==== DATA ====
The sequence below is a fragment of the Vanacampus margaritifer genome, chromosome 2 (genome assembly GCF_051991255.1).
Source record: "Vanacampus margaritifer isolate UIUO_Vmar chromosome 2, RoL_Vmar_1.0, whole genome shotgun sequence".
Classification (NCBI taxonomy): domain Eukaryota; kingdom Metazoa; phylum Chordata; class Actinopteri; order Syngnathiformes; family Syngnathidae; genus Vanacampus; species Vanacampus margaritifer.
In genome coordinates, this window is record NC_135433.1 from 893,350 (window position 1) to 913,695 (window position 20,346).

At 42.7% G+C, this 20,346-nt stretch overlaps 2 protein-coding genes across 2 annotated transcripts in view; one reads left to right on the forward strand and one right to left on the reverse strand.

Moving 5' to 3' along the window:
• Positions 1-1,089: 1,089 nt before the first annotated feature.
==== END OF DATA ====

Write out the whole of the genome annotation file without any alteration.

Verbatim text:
The sequence below is a fragment of the Vanacampus margaritifer genome, chromosome 2 (genome assembly GCF_051991255.1).
Source record: "Vanacampus margaritifer isolate UIUO_Vmar chromosome 2, RoL_Vmar_1.0, whole genome shotgun sequence".
Classification (NCBI taxonomy): domain Eukaryota; kingdom Metazoa; phylum Chordata; class Actinopteri; order Syngnathiformes; family Syngnathidae; genus Vanacampus; species Vanacampus margaritifer.
In genome coordinates, this window is record NC_135433.1 from 893,350 (window position 1) to 913,695 (window position 20,346).

At 42.7% G+C, this 20,346-nt stretch overlaps 2 protein-coding genes across 2 annotated transcripts in view; one reads left to right on the forward strand and one right to left on the reverse strand.

Moving 5' to 3' along the window:
• Positions 1-1,089: 1,089 nt before the first annotated feature.